Hands up who has a customer, maybe even more than one, where things have gone wrong and you, as a supplier, have failed to deliver in one way or another.
Hands really should be raised pretty unanimously. It would be an exceptional business indeed to have a 100% happy client base.
I'm writing this blog from EFI's Connect worldwide customer event. At the event EFI's CEO Guy Gecht stood up and told the audience about the two-day 'executive retreat' (my description, not his) involving the top 80 managers from the company.
"We spent 10% of our time on what went well and 90% of our time on what we can get better," Gecht said.
He also gave a candid description of the task set for the assembled top-tier managers. The firm found 10 customers where EFI hadn't done so well. "Where we'd disappointed them."
These customers were videoed telling the EFI team in no uncertain terms where and how the company had screwed up. That must have been very cathartic for the customers involved.
The execs split into 10 groups and were tasked with contacting each of the clients to discuss the problem in detail, and what EFI could do to rectify it/do better next time.
This process involved a full and frank exchange of views, as you can imagine.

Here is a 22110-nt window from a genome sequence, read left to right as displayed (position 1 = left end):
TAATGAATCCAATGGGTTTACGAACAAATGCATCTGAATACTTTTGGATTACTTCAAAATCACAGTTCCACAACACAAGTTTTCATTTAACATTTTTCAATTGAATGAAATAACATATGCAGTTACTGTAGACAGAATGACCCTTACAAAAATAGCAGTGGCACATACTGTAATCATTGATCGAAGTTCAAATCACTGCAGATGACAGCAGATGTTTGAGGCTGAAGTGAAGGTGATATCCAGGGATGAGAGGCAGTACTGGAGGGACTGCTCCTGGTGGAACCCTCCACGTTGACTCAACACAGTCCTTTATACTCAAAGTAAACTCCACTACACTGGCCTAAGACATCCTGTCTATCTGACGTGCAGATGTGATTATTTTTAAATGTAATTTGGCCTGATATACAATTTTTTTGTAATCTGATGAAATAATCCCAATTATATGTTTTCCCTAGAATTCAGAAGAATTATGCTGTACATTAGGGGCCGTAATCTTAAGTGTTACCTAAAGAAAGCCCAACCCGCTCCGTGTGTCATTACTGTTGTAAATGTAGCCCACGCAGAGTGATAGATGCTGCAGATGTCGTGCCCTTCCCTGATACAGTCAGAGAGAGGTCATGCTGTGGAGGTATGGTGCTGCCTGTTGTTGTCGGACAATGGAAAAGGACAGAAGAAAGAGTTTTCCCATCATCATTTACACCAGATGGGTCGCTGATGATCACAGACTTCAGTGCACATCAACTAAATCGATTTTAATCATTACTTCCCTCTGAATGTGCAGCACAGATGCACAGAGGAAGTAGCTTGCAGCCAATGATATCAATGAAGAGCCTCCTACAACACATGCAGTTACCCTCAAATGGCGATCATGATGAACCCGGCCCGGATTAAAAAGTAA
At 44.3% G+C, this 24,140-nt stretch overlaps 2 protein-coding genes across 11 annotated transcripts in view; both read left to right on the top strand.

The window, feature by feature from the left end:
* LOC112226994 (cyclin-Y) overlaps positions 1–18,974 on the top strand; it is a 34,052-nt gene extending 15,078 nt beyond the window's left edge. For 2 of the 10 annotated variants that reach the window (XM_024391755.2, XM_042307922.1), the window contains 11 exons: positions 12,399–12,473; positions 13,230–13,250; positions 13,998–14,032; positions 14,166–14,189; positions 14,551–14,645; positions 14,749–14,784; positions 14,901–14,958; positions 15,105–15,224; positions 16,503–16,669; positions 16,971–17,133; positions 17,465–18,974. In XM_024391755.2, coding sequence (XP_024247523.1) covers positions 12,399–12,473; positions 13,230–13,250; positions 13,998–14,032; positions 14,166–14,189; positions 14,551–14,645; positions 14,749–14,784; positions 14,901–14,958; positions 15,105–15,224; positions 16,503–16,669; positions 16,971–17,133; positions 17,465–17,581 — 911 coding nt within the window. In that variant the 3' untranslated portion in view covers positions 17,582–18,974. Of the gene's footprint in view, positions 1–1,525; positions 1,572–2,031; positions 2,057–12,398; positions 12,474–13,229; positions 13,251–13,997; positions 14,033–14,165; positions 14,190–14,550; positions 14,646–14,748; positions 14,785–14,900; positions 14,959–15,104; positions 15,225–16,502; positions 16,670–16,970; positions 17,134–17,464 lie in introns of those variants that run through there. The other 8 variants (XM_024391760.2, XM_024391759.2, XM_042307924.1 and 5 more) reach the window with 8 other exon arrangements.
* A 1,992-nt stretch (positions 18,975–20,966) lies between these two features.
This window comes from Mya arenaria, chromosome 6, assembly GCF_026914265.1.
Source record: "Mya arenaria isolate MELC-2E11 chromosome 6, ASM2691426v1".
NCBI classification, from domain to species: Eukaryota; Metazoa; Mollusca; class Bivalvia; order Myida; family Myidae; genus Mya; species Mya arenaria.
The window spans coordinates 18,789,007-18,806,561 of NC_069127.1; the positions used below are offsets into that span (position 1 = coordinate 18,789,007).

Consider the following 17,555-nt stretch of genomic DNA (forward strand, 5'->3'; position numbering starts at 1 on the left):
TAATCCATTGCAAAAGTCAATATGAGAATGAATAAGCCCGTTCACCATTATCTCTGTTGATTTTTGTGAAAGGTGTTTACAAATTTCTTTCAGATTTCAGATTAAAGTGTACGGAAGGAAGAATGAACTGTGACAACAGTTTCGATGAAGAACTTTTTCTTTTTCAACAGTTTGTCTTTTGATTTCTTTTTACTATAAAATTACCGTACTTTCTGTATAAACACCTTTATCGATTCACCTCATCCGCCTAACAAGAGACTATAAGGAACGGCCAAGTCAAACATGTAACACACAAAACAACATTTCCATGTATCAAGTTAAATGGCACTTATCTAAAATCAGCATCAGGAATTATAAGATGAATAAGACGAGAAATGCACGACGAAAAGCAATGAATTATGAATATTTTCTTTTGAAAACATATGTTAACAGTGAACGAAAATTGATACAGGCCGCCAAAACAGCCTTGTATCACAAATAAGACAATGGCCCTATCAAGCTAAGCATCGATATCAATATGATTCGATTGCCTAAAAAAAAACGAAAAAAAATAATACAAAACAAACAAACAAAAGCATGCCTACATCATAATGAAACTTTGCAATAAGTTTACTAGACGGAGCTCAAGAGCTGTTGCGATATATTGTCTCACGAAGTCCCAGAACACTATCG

Maybe in some cases those conversations involved admitting that nothing could be done to fix whatever the issue was. But at least the customer would be absolutely clear about that.
The learnings would also inform future practices at the company.
I loved hearing about this because a) what a great idea; b) how refreshing to hear a business leader talk about something that wasn't 'the wonderful world of' [insert company name here]; c) I loved the fact that Gecht spoke about it in an open customer forum.
Hey, maybe some of the ticked off clients were in the room. I'm willing to bet that most if not all of them would have been impressed by this initiative and will have a not-so-negative view of EFI as a result. Previously broken relationships, mended.
I reckon management teams in all sorts of print businesses should devote some quality time of their own to this type of effort - there is much to be learned from how and why things screwed up.